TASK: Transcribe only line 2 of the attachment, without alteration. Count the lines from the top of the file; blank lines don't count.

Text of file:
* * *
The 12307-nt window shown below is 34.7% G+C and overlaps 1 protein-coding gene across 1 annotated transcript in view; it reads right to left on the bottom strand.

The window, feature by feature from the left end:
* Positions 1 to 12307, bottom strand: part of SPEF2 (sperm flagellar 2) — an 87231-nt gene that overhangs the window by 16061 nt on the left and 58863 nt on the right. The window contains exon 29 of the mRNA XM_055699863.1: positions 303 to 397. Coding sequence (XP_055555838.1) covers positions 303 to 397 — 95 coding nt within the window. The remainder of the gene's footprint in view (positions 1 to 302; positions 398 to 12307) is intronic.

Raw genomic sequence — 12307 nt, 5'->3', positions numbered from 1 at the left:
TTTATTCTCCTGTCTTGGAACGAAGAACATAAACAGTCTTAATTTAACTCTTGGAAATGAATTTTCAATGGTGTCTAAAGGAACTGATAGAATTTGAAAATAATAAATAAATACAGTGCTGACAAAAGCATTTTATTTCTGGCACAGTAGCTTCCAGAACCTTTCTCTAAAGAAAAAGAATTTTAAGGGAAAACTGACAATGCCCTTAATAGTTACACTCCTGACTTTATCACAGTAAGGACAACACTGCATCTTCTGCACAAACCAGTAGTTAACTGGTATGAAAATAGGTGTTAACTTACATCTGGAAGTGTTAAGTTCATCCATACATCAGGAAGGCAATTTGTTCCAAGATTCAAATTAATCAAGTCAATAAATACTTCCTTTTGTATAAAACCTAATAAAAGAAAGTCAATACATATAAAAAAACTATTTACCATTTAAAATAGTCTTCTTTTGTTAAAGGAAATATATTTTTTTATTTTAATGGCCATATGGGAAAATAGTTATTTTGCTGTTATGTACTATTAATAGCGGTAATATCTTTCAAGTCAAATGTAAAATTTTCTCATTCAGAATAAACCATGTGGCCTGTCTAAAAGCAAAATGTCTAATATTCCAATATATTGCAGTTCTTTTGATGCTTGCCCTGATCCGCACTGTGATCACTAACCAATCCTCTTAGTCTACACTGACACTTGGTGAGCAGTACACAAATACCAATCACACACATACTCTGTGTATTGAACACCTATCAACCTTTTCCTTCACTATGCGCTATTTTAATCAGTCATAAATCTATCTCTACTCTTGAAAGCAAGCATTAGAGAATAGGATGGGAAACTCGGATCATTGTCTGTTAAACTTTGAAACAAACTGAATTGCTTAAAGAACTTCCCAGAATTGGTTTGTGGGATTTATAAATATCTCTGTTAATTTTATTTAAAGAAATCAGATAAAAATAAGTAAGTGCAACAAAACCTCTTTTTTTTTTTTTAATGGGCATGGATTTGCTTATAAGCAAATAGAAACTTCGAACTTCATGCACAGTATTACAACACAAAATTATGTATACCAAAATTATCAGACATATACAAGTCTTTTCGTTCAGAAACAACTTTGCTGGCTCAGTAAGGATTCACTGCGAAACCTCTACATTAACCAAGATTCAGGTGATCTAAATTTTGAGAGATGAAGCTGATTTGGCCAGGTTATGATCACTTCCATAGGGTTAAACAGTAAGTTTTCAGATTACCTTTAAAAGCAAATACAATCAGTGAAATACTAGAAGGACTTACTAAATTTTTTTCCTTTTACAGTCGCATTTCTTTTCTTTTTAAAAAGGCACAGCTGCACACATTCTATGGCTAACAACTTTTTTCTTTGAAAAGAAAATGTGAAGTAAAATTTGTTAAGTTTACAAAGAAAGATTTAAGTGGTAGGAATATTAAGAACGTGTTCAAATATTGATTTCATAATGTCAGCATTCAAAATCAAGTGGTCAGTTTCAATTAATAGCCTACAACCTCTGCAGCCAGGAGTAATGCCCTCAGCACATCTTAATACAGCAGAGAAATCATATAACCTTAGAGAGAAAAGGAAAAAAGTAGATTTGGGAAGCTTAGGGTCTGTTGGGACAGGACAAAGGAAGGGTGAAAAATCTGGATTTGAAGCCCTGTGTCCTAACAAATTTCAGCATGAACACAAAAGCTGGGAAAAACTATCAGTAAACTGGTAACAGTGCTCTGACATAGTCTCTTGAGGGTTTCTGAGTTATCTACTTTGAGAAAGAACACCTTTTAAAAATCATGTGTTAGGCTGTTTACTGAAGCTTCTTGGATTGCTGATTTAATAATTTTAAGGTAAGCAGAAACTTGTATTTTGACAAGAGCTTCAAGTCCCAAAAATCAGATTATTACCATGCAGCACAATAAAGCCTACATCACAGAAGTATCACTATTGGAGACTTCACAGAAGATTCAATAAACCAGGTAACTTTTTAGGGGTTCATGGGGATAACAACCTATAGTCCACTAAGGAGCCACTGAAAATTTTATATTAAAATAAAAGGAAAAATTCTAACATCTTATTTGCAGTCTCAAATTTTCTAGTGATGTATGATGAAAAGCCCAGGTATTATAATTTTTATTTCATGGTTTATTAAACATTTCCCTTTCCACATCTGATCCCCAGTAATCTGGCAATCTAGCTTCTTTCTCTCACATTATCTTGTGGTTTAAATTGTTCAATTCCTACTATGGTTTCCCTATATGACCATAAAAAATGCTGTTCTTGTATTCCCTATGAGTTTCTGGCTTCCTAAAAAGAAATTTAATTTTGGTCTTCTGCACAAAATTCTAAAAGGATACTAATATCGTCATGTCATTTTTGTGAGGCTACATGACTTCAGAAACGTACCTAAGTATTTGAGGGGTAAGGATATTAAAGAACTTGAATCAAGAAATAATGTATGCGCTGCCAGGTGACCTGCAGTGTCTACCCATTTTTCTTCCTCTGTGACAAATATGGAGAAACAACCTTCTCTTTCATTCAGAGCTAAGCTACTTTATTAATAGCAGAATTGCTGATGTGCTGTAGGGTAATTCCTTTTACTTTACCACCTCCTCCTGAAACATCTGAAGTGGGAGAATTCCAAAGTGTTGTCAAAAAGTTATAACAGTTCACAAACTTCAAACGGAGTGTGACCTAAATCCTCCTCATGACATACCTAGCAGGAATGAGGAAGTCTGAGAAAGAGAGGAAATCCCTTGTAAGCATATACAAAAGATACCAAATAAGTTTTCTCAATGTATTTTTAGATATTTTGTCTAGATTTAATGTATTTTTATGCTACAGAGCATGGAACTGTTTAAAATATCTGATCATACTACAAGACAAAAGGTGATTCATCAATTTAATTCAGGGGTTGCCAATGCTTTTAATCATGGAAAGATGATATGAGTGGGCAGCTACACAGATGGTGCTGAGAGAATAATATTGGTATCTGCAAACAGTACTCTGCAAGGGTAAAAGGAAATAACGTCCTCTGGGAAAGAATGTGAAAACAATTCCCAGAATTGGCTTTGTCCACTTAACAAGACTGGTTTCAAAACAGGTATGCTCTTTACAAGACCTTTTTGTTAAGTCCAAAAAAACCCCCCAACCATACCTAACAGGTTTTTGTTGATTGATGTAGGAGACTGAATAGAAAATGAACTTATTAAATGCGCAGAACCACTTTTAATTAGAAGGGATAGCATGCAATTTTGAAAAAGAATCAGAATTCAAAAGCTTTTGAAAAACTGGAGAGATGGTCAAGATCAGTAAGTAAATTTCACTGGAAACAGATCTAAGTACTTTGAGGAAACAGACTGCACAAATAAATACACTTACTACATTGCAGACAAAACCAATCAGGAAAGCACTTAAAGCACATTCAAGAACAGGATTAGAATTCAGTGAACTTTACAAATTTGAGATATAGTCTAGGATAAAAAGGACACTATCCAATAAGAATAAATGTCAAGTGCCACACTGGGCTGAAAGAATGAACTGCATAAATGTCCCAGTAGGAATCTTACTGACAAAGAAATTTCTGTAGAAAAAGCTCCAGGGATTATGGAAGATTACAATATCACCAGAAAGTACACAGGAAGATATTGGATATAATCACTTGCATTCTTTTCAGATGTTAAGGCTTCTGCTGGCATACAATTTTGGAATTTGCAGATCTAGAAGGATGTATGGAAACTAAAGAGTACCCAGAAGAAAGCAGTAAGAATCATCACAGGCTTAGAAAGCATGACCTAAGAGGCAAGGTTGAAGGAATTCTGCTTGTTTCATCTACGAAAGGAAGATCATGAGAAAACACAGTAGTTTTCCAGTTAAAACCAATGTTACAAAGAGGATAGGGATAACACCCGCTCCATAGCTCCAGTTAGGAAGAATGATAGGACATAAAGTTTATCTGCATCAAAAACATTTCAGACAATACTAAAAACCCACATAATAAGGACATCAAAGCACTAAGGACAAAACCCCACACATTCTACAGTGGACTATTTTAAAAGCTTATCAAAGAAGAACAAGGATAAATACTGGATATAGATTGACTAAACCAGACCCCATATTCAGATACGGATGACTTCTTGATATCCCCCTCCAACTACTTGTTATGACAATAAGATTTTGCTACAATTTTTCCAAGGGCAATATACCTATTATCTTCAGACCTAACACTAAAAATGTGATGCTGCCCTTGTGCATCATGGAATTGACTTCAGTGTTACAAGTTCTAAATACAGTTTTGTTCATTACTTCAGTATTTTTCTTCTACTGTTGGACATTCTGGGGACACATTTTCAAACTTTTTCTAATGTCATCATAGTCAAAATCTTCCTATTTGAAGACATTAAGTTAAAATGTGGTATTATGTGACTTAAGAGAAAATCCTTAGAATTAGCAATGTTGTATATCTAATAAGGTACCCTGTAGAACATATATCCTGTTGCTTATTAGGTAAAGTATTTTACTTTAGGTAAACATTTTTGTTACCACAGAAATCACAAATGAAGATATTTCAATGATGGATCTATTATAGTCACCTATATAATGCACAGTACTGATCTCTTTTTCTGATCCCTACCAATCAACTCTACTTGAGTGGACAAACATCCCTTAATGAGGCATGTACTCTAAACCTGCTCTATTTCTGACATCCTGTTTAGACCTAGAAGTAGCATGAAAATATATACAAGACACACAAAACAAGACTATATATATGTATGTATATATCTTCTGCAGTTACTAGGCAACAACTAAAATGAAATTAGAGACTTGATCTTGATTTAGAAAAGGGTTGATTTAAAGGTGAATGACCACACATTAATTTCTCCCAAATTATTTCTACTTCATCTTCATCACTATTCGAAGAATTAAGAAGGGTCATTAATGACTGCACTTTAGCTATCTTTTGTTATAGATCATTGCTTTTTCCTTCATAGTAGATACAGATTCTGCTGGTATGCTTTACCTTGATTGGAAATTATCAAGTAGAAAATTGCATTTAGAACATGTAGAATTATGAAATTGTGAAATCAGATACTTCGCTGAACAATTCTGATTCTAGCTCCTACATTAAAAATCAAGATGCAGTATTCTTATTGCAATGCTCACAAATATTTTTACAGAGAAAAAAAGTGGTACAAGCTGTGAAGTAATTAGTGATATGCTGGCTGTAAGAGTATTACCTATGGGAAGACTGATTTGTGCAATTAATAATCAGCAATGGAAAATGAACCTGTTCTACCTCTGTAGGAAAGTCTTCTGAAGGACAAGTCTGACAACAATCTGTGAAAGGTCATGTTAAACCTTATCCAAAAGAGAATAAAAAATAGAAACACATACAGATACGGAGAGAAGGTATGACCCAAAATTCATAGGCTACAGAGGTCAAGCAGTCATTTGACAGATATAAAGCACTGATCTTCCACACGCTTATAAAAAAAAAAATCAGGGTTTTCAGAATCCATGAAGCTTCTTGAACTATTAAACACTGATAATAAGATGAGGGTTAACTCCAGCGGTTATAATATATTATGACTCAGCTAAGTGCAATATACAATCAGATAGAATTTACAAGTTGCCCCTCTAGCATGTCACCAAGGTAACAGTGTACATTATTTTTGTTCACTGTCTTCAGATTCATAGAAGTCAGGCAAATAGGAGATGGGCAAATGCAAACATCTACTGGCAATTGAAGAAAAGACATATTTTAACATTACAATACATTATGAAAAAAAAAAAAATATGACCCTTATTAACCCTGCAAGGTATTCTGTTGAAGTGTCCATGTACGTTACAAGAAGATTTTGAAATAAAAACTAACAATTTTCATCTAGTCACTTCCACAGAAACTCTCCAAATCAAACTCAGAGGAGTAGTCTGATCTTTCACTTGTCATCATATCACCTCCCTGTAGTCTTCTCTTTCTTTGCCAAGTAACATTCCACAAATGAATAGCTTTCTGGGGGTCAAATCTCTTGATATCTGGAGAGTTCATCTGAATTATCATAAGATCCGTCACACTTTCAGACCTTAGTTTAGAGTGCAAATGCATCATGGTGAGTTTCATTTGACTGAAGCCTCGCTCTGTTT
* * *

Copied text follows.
The window, feature by feature from the left end: